Customer Service and Product Knowledge

When I was a kid every store and every distributor had people who not only knew what they had, but knew something about the product. Now you are lucky
to reach a sales person or a customer service person you don't have to repeat the exact catalog number for or have look up more than two parts without getting irritated. Sigh!
Example:
Me: I see you have 43 end mills listed in your on-line catalog that meet these minimum specs. Can you punch in these specs and tell me which ones you stock in your local store?
Them: Can you give me the catalog number on the part you are looking for?
Sigh!
Me: Ok, try this one. #xxxxxxxxx.
Them: No, but we have it in our warehouse in China. I can have it for you in two weeks.
Me: Ok, how about this one?
Them: No, but we have it in our warehouse in China. I can have it for you in two weeks.
Me: Ok, how about this one?
Them: No, but we have it in our warehouse on the other coast. I can have it for you next week.
Me: Can't you just punch in these criteria in your computer or walk out in the warehouse and see which ones you actually stock if any?
Them: What is you are looking for?
Me: Thank you for your help. Have a nice day. Click.
Sigh.
With so many unemployed you would think people might actually try to become knowledgeable and useful at their job. I tend to find myself preferring to order more and more often from companies who have an interactive inventory database tied into their computer, but even then its no guarantee that in stock means anywhere close. It just means you will eventually get the part.
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On 06/25/2011 11:06 AM, Bob La Londe wrote:

My mileage on that sort of thing has varied -- a lot.
So when you find someone good, are you going to show some loyalty and buy from them even when the cheaper places are -- cheaper? Or are you only going to go to the 'good' place when you're desperate, and then bitch about the price?
With so many unemployed I think a lot of employers feel like they can hire good people at 'dregs' prices and treat them like s**t. So they either get dregs, or they get exceedingly unmotivated good people, and they're so busy chortling over their good fortune that they don't notice the customers they're alienating.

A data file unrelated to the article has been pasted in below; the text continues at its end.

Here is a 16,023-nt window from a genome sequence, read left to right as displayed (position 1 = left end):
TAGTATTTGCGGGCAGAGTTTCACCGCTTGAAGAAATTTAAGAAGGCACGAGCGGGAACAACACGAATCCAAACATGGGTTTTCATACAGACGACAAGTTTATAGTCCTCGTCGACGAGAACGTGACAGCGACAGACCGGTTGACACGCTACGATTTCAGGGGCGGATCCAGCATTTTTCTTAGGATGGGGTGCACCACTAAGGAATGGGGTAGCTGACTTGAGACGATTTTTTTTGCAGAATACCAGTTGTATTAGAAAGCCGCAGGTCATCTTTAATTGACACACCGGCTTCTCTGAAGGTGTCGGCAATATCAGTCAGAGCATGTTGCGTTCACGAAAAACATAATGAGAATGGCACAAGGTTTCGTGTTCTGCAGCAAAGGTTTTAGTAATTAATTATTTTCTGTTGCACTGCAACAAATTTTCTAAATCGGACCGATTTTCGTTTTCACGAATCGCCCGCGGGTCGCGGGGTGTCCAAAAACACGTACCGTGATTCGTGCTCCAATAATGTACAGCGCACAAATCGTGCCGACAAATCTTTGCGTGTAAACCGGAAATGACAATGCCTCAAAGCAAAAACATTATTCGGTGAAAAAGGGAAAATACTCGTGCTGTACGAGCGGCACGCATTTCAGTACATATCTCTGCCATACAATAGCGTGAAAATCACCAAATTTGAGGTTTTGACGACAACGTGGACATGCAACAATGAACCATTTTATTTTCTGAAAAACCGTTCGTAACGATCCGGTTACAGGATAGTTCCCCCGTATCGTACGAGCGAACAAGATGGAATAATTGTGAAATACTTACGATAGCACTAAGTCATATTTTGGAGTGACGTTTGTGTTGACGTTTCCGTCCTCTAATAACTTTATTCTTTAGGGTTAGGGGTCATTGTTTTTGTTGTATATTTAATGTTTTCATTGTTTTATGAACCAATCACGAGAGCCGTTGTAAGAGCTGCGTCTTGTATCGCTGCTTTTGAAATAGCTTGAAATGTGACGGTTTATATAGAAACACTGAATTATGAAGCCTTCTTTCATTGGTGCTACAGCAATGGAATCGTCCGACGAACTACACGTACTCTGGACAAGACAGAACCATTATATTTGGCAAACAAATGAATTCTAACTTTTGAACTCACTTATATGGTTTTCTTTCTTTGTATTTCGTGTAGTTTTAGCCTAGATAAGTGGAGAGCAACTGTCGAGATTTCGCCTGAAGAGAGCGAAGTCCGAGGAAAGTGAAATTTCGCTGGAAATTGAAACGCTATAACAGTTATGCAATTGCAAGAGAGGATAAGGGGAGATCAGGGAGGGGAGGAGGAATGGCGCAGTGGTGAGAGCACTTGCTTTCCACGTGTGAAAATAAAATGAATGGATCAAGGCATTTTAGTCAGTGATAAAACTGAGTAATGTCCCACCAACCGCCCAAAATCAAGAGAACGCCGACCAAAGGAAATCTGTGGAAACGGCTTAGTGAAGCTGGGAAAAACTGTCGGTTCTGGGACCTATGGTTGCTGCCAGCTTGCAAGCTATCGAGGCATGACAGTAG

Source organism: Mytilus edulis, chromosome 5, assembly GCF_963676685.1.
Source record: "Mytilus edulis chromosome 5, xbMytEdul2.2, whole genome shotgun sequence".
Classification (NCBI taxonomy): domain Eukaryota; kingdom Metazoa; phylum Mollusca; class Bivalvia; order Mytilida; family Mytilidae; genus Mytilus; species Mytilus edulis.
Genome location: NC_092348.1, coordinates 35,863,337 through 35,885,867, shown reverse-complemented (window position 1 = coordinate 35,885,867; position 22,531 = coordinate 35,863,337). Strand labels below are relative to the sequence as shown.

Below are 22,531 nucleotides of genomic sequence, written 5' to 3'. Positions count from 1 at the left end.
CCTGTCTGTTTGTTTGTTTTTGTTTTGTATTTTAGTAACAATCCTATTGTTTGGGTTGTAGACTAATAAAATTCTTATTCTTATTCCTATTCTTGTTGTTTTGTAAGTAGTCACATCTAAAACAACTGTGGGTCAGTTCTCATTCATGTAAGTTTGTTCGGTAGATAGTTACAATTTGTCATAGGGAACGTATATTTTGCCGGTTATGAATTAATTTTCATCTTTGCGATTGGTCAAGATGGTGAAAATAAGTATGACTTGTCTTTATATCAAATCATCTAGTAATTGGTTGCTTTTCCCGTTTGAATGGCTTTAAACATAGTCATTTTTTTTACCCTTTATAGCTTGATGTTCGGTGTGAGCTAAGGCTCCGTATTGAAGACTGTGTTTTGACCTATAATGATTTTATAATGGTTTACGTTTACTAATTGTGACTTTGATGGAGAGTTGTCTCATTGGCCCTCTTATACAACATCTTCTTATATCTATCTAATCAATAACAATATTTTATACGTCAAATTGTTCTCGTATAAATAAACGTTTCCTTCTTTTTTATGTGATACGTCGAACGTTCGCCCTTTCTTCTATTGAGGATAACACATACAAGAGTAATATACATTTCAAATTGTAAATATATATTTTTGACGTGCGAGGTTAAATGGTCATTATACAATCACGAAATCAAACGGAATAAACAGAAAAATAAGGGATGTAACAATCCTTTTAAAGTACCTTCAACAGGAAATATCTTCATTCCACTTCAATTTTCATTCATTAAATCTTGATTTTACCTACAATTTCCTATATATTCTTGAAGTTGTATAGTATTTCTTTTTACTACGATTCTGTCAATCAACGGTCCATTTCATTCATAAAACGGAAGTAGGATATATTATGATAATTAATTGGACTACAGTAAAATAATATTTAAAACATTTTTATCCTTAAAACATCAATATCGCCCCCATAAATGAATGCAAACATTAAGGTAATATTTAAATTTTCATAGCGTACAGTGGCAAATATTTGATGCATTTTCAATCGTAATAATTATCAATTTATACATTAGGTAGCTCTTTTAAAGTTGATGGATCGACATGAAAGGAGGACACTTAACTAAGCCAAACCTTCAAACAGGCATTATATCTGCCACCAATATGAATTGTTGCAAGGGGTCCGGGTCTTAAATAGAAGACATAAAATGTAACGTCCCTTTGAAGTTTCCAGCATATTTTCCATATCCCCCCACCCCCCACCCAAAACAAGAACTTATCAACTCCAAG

--

Tim Wescott
Wescott Design Services
  Click to see the full signature.
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Background before my rant: I have been a licensed contractor for 18 years, and I have been employed in the field for about 25. Before that I was raised in a business family, and I worked from the low end as just another stock boy to the high end managing one our our hardware and auto parts stores. I have worked on farms, in warehouses, and in computer labs. I have dealt with vendors, employers, and employees my entire life. Literally. When I was 4 years old I didn't get to go out and blow the money sent to me as presents by relatives. I bought merchandise and put it on the shelve sin our grocery store. I took profits from that and bought more merchandise. I earned a very small allowance when I was little and if I didn't do my job every day I didn't get paid. Period.
You obviously don't know me. I have said for years in groups related to my primary trade that big companies and in particular distributors generally suck. Follow good people, not particular businesses. I have a couple sales reps I have dealt with in electronics (communications) through two or three companies over the course of 18 years because they take care of me and they know their stuff. I've even changed brands for some products in order to be able to continue to deal with the same good people. I am very loyal to those people. 18 years ago when they were new and didn't know their stuff like they do now they found out instead of being lazy. The problem is its getting harder and harder to find people who actually believe that when you agree to do a job and take somebody's money you are actually supposed to do the job. I was raised that no matter how good or how crappy the pay you are worse than a petty thief if you agree to take somebody's money and then don't do the job. Worse than a thief, because you expect a thief to rip you off. As an employee who doesn't do their job to the best of your abilities you are not only stealing, but you are betraying a trust. Nobody deserves anything other than maybe support of family. Everything else they have to earn.